August 3, 2021

Follow Thanksgiving Food Safety Steps from the CDC For a Safe Holiday

The CDC is offering Thanksgiving food safety steps for you to follow as you prepare this holiday dinner to stay safe. This Thanksgiving will be different, with fewer large gatherings and more people staying home to protect themselves against Covid-19. So avoid food poisoning, which is a major risk during the pandemic, with these tips.

Follow Thanksgiving Food Safety Steps from the CDC For a Safe Holiday

First, keep it clean. Always wash your hands with soap and water before you start to cook and eat. Make sure that food preparing surfaces and utensils are clean and sanitized before you start to cook. Think about sanitizing the sink and countertops before you bring out the food. You can use a commercial product or make your own by mixing 1 tablespoon liquid chlorine bleach with one gallon of warm water.

For meal prep, make sure that you keep raw meat, poultry, and eggs separate from produce and foods that are already cooked. Prepare vegetables, fruits, and salads, and refrigerate them before you start to handle raw poultry or meat.

Never rinse your turkey before cooking! That action will aerosolize the bacteria on the turkey under the faucet, which can spray bacteria up to three feet away. And USDA research has found that 25% of people who wash their poultry cross-contaminate other food items being prepared with pathogens from the poultry. The only way to get rid of bacteria is to cook the poultry to a safe final internal temperature.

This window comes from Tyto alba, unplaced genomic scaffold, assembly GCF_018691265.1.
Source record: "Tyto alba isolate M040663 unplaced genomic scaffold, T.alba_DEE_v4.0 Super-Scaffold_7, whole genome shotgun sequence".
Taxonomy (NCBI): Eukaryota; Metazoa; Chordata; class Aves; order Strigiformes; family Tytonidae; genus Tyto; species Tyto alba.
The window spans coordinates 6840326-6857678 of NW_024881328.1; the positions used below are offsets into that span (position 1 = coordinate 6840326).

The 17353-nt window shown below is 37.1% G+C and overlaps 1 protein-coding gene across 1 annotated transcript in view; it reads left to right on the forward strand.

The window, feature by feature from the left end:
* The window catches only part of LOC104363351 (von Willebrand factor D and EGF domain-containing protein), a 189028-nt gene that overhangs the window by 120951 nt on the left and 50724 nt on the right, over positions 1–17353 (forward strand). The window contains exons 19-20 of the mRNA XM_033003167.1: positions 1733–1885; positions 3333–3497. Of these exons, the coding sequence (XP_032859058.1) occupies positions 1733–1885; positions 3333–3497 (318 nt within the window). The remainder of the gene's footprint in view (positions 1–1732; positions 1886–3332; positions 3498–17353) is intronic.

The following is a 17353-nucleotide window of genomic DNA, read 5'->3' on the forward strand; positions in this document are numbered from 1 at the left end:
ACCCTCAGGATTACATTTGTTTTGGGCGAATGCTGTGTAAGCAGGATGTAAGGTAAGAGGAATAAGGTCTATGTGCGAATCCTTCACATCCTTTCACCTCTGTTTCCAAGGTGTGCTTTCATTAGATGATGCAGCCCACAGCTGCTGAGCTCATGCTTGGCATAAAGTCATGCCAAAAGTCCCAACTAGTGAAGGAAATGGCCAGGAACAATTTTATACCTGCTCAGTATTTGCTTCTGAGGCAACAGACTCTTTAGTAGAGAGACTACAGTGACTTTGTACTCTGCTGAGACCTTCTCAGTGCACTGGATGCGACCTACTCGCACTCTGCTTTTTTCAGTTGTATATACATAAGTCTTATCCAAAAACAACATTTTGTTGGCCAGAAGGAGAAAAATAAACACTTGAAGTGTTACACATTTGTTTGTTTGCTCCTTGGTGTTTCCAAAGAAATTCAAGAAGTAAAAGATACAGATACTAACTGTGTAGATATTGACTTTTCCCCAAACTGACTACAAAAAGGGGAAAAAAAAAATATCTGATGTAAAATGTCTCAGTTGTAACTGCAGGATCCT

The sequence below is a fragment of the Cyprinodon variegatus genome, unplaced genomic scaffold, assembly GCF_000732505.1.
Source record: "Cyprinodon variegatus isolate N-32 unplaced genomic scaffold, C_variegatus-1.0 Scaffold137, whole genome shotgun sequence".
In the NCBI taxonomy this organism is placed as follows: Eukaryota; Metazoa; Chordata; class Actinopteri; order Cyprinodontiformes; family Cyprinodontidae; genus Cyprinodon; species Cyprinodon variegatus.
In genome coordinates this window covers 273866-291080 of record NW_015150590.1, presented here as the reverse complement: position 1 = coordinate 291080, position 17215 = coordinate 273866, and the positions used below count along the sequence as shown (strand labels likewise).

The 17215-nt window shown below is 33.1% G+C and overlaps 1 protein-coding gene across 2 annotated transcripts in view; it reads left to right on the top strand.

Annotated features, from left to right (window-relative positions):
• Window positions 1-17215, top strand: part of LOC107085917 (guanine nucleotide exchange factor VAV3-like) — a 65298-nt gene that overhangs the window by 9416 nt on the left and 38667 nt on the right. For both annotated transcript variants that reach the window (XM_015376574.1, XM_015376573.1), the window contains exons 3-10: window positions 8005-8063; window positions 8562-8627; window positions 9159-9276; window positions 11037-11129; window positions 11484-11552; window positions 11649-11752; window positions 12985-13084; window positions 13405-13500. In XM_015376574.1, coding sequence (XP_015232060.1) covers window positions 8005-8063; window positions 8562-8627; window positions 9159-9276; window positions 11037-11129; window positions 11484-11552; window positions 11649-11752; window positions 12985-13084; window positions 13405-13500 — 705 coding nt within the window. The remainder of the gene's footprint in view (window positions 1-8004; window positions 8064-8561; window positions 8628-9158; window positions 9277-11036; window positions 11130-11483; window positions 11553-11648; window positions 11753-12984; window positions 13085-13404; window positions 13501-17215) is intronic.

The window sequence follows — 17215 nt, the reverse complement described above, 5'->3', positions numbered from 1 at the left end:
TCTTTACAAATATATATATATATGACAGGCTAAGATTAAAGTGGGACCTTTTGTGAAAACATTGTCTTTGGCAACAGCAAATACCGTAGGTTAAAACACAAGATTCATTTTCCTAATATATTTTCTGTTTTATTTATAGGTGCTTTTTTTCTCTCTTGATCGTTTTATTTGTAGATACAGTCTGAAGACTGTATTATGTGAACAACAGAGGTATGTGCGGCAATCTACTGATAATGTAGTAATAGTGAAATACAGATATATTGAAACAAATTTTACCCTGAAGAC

Always use a food thermometer when cooking turkey. Insert the thermometer into the thickest part of the breast, the innermost part of the thigh, and the innermost part of the wing. Turkey should be 165°F before it’s safe to eat. Remember you can’t see, smell, taste, or feel bacteria on meat or poultry.

After the feast, store leftovers promptly. You only have two hours after food is cooked or brought out of the refrigerator to refrigerate it. Divide the leftovers into smaller, shallow containers so they cool quickly and spend less time in the danger zone of 40°F to 140°F when bacteria grown rapidly. And when you reheat leftovers, make sure they reach 165°F. Use that food thermometer again too. Sauces and gravies should be heated to a rolling boil.

Have a happy and safe holiday by following these Thanksgiving food safety steps!

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